Besides Nike, Patagonia, and Apple, several other national retail chains have voluntarily closed, including Lululemon and Urban Outfitters. Additionally, many national grocery and department store chains, including Walmart, are reducing hours. Starbucks has eliminated seating at all its locations and closed some stores.

Mandatory school closures in some areas make it harder for all stores and other businesses to maintain staff.

A beneficial activity

In Spain, bike riding is now banned, out of concern that hospitals are overloaded and can't handle any bike-related injuries.

Hopefully, such a ban is unlikely in the U.S. But many groups and shops are canceling organized group rides and USA Cycling on Sunday suspended all race permits through April 5. The organization is recommending the cancelation of all group cycling activities.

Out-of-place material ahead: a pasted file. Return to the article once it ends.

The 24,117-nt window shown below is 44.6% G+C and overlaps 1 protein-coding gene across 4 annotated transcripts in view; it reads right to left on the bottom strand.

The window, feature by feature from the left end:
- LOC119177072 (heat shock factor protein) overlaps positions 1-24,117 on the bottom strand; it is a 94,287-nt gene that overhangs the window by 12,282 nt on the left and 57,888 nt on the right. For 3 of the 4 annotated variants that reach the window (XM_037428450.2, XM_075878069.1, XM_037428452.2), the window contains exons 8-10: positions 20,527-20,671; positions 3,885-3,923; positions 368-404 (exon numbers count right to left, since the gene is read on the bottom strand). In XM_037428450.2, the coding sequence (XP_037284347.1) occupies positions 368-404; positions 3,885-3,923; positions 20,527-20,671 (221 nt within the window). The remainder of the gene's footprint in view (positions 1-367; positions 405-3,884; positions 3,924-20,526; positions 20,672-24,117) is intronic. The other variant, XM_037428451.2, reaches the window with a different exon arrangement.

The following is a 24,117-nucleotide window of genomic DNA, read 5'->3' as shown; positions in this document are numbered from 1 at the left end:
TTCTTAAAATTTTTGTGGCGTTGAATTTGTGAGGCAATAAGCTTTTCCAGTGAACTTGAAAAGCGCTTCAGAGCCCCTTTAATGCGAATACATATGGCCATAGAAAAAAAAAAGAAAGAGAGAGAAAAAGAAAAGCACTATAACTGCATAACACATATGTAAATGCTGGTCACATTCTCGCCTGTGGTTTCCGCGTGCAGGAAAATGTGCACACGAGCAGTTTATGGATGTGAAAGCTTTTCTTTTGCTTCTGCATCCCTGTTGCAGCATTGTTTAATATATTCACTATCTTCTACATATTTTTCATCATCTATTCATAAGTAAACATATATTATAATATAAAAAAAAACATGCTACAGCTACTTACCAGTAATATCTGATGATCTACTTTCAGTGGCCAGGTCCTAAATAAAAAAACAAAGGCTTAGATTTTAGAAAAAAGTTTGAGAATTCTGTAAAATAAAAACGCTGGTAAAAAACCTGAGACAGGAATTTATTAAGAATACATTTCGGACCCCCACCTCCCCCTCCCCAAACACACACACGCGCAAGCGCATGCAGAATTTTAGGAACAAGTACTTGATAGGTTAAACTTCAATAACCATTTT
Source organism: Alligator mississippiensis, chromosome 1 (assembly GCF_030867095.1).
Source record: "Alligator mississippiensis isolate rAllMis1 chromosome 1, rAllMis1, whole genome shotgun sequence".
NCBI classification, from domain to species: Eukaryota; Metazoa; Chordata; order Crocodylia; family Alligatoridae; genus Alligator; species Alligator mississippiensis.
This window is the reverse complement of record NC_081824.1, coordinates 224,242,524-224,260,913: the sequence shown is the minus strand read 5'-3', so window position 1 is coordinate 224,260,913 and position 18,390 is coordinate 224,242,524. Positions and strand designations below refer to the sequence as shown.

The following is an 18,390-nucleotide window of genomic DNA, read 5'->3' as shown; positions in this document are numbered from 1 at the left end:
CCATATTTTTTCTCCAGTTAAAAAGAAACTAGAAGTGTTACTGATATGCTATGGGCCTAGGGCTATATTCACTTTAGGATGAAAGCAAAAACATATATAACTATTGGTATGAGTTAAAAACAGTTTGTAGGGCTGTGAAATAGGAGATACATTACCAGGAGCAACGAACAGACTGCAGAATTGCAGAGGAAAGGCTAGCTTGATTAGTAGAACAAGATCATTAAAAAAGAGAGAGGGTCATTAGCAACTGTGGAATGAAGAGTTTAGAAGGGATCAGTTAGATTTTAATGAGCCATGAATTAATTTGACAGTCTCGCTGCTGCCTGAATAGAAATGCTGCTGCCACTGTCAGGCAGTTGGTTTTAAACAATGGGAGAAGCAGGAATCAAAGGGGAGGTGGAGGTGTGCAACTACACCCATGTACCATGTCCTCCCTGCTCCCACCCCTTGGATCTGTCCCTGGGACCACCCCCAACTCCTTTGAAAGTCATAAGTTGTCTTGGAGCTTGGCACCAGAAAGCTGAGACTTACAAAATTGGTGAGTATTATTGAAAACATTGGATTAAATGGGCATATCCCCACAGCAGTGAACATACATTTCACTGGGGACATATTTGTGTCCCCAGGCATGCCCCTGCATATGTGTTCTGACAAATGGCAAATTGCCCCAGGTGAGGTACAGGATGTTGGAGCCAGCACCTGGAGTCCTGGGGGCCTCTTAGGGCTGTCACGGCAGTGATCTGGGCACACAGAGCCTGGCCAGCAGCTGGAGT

However, many retailers, such as Mississippi's Moore's Cycle, are promoting bike riding as a fun stress reliever during a crazy time. 

And bike riders seem to agree without much urging. In New York, use of the CitiBike share system is up significantly and bike-counters on some bridges are seeing a 50% increase over the same period last year. Bike riding is seen as safer than riding subways, taxis or ride shares.

And even in regions that don't have subways, bike use seems to be on the upswing. With resort skiing, indoor gyms and exercise classes closed or viewed as unsafe, bicycling looks even better. 

At University Bikes, Binegar said the store had an excellent sales weekend even has he prepared to shift to the appointment-only policy Monday morning. "We were getting hammered Saturday," he said.

BRAIN can report that bike paths in Boulder were especially crowded with families and enthusiasts on Saturday and Sunday, despite it being a somewhat gray and cool weekend. Anecdotal reports from other retailers around the country indicated that bike retail is having a mini-boom.